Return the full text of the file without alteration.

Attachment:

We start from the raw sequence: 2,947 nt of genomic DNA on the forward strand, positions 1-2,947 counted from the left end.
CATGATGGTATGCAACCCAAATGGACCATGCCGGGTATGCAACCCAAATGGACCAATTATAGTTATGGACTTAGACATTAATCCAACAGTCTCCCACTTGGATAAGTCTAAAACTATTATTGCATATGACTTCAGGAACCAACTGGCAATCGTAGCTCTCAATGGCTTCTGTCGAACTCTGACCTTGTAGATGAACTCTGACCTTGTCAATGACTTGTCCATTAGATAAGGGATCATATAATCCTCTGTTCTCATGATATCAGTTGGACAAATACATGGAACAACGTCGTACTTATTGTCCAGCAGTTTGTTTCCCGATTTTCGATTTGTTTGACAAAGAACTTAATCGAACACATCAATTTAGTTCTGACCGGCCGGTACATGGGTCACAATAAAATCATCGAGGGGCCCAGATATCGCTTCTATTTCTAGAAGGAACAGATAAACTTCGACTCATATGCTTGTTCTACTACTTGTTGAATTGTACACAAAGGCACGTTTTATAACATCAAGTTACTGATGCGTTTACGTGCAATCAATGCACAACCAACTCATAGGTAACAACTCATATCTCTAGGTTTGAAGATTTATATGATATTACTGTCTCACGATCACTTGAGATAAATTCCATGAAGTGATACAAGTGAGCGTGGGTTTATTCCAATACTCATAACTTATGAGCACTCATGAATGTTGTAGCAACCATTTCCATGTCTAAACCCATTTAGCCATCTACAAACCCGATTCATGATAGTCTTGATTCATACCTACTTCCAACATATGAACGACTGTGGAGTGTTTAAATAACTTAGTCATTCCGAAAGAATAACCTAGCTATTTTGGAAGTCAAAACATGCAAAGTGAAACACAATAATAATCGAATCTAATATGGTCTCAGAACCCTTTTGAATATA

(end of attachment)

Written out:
We start from the raw sequence: 2,947 nt of genomic DNA on the forward strand, positions 1-2,947 counted from the left end.
CATGATGGTATGCAACCCAAATGGACCATGCCGGGTATGCAACCCAAATGGACCAATTATAGTTATGGACTTAGACATTAATCCAACAGTCTCCCACTTGGATAAGTCTAAAACTATTATTGCATATGACTTCAGGAACCAACTGGCAATCGTAGCTCTCAATGGCTTCTGTCGAACTCTGACCTTGTAGATGAACTCTGACCTTGTCAATGACTTGTCCATTAGATAAGGGATCATATAATCCTCTGTTCTCATGATATCAGTTGGACAAATACATGGAACAACGTCGTACTTATTGTCCAGCAGTTTGTTTCCCGATTTTCGATTTGTTTGACAAAGAACTTAATCGAACACATCAATTTAGTTCTGACCGGCCGGTACATGGGTCACAATAAAATCATCGAGGGGCCCAGATATCGCTTCTATTTCTAGAAGGAACAGATAAACTTCGACTCATATGCTTGTTCTACTACTTGTTGAATTGTACACAAAGGCACGTTTTATAACATCAAGTTACTGATGCGTTTACGTGCAATCAATGCACAACCAACTCATAGGTAACAACTCATATCTCTAGGTTTGAAGATTTATATGATATTACTGTCTCACGATCACTTGAGATAAATTCCATGAAGTGATACAAGTGAGCGTGGGTTTATTCCAATACTCATAACTTATGAGCACTCATGAATGTTGTAGCAACCATTTCCATGTCTAAACCCATTTAGCCATCTACAAACCCGATTCATGATAGTCTTGATTCATACCTACTTCCAACATATGAACGACTGTGGAGTGTTTAAATAACTTAGTCATTCCGAAAGAATAACCTAGCTATTTTGGAAGTCAAAACATGCAAAGTGAAACACAATAATAATCGAATCTAATATGGTCTCAGAACCCTTTTGAATATA